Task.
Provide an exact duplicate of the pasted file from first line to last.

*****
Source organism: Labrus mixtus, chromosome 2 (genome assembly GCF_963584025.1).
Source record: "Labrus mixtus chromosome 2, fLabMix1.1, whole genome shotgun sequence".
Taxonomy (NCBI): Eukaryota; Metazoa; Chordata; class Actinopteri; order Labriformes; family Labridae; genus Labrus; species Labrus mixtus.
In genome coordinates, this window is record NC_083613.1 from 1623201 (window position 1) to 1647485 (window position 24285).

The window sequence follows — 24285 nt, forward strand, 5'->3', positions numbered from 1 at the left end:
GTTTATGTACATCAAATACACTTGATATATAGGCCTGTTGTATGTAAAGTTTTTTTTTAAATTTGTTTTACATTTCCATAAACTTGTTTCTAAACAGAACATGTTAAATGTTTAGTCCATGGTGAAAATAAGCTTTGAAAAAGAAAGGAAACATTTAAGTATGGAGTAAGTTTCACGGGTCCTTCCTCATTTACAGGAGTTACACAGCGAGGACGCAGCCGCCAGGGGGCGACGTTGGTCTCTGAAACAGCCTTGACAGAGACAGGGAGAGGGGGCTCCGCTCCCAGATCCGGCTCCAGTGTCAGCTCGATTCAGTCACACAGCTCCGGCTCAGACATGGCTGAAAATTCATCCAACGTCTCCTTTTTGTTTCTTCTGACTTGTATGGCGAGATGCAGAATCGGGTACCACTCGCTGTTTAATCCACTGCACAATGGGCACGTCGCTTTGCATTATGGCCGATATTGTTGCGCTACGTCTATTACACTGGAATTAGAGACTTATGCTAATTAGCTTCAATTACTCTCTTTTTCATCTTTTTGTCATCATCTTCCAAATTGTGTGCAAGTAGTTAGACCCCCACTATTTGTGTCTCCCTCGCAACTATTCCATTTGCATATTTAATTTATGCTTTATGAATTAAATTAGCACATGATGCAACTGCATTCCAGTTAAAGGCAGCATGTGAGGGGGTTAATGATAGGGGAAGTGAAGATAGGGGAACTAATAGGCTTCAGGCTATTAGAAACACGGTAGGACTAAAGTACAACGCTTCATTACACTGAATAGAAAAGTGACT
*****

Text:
Source organism: Labrus mixtus, chromosome 2 (genome assembly GCF_963584025.1).
Source record: "Labrus mixtus chromosome 2, fLabMix1.1, whole genome shotgun sequence".
Taxonomy (NCBI): Eukaryota; Metazoa; Chordata; class Actinopteri; order Labriformes; family Labridae; genus Labrus; species Labrus mixtus.
In genome coordinates, this window is record NC_083613.1 from 1623201 (window position 1) to 1647485 (window position 24285).

The window sequence follows — 24285 nt, forward strand, 5'->3', positions numbered from 1 at the left end:
GTTTATGTACATCAAATACACTTGATATATAGGCCTGTTGTATGTAAAGTTTTTTTTTAAATTTGTTTTACATTTCCATAAACTTGTTTCTAAACAGAACATGTTAAATGTTTAGTCCATGGTGAAAATAAGCTTTGAAAAAGAAAGGAAACATTTAAGTATGGAGTAAGTTTCACGGGTCCTTCCTCATTTACAGGAGTTACACAGCGAGGACGCAGCCGCCAGGGGGCGACGTTGGTCTCTGAAACAGCCTTGACAGAGACAGGGAGAGGGGGCTCCGCTCCCAGATCCGGCTCCAGTGTCAGCTCGATTCAGTCACACAGCTCCGGCTCAGACATGGCTGAAAATTCATCCAACGTCTCCTTTTTGTTTCTTCTGACTTGTATGGCGAGATGCAGAATCGGGTACCACTCGCTGTTTAATCCACTGCACAATGGGCACGTCGCTTTGCATTATGGCCGATATTGTTGCGCTACGTCTATTACACTGGAATTAGAGACTTATGCTAATTAGCTTCAATTACTCTCTTTTTCATCTTTTTGTCATCATCTTCCAAATTGTGTGCAAGTAGTTAGACCCCCACTATTTGTGTCTCCCTCGCAACTATTCCATTTGCATATTTAATTTATGCTTTATGAATTAAATTAGCACATGATGCAACTGCATTCCAGTTAAAGGCAGCATGTGAGGGGGTTAATGATAGGGGAAGTGAAGATAGGGGAACTAATAGGCTTCAGGCTATTAGAAACACGGTAGGACTAAAGTACAACGCTTCATTACACTGAATAGAAAAGTGACT